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9 of 10 people found the following review helpful By Acute Observer on March 24, 2005
Format: Paperback
This 1939 novel by James Hadley Chase tells a story about gangs in the Kansas City area circa 1934. Two members of a small gang stop at a rural gas station / lunchroom. A reporter stops by, and chats with a gang member. This reporter is covering the "Blandish shindig", where Miss Blandish will be wearing a very valuable diamond necklace. Then she and her boyfriend will visit a roadhouse. Bailey, and his boss Riley, plan a highway robbery to steal this hard-to-fence diamond necklace.

They stop the car to steal the necklace. Miss Blandish's boyfriend tries to defend her, and is shot and killed. The gang decides to kidnap the heiress, and drive away. But when they stop for gas, the members of another gang, bigger and more dangerous, see them and later figure out they kidnapped the heiress. The Grisson gang will follow the Riley gang and hijack the heiress. The Riley gang will not be able to complain. [Would a gang that just murdered a man give up so easily?] Now the Grisson demands a million dollars in used bills, and gets it. But they renege, and keep Miss Blandish for her utility.

This story, interesting in itself, has little redeeming value. While fictional, it echoes the crimes of the 1930s: the kidnaps in the Midwest (and elsewhere), the gang wars, the society of that day. There is little mention of politic, or the corruption of local government. The idea of wearing an expensive necklace to a roadhouse seems unbelievable, except as a hook for this story. But it serves as a warning against foolish actions, and the destructive use of drugs. A small company is put out of business by a larger company, and then falls before a more powerful organization. [The word "blandish" means "pleasing, alluring, enticing".] Some have compared this to the kidnapping of Patty Hearst.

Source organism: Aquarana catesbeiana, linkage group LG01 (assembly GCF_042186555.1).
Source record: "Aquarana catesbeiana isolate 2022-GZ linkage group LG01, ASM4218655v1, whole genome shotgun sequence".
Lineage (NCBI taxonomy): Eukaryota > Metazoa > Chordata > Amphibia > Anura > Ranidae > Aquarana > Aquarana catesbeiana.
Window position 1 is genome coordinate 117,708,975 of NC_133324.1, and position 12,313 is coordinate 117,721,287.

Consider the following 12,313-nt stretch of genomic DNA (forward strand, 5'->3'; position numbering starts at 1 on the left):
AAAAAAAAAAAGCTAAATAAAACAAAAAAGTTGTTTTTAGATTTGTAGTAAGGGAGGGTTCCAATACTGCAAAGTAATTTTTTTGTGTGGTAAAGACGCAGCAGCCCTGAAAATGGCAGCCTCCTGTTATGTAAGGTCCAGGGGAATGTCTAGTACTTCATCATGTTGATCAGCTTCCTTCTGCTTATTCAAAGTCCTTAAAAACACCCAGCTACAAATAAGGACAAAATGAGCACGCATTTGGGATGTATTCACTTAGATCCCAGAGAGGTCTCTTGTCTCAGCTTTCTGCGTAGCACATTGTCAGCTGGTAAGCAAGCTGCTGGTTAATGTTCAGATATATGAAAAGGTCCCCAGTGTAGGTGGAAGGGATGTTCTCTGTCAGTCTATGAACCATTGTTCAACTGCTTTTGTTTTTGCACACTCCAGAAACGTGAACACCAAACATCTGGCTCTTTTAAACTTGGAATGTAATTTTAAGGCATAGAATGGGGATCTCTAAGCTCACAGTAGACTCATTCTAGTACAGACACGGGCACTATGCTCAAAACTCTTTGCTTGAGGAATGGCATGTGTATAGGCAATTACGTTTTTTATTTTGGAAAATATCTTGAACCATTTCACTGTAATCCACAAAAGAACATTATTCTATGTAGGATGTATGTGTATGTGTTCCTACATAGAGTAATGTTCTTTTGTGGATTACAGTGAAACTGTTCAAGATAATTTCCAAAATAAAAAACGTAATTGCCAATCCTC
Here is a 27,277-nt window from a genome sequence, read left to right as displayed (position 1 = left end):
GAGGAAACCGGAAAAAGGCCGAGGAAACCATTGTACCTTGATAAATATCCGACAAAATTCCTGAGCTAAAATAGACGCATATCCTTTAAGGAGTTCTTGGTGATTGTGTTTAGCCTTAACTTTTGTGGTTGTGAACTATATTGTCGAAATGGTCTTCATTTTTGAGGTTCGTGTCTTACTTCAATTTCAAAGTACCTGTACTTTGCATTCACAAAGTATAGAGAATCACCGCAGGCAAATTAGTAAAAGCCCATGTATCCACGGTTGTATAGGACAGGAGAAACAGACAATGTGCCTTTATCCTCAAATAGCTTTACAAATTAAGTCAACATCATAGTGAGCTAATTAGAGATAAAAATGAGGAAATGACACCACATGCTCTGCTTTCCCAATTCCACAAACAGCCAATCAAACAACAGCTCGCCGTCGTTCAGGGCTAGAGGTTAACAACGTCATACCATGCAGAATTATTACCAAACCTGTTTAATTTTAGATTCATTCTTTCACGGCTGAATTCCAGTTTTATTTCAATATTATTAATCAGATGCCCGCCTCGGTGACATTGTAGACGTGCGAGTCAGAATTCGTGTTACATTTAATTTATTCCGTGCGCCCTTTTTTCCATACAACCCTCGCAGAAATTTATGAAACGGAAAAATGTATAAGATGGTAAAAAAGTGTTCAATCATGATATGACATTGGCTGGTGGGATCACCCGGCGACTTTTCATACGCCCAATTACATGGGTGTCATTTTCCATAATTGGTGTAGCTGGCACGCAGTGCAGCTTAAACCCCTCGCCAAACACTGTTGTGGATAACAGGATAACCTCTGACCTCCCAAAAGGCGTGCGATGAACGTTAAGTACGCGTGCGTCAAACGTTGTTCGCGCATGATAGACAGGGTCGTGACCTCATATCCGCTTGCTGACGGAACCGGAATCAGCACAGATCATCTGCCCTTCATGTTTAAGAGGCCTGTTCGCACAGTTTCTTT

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3 of 3 people found the following review helpful By Shikantaza VINE VOICE on April 9, 2013
Format: Kindle Edition Verified Purchase
My wife got a copy of No Orchids for Miss Blandish on her Kindle. She seemed a little dazed when she recommended it to me.

I got a copy; whoo-eee! Earthy. Hard-boiled. Manly men, and they don't make dames like that any more. Written in 1939, it's rather dated, but good reading if you want to soak up some of the era's popular culture.

I've never read any Mickey Spillane, but I imagine he had a well-worn copy of No Orchids for Miss Blandish.

Caveat: there are two versions in the Kindle store the last time I checked. You'll want to read the longer version.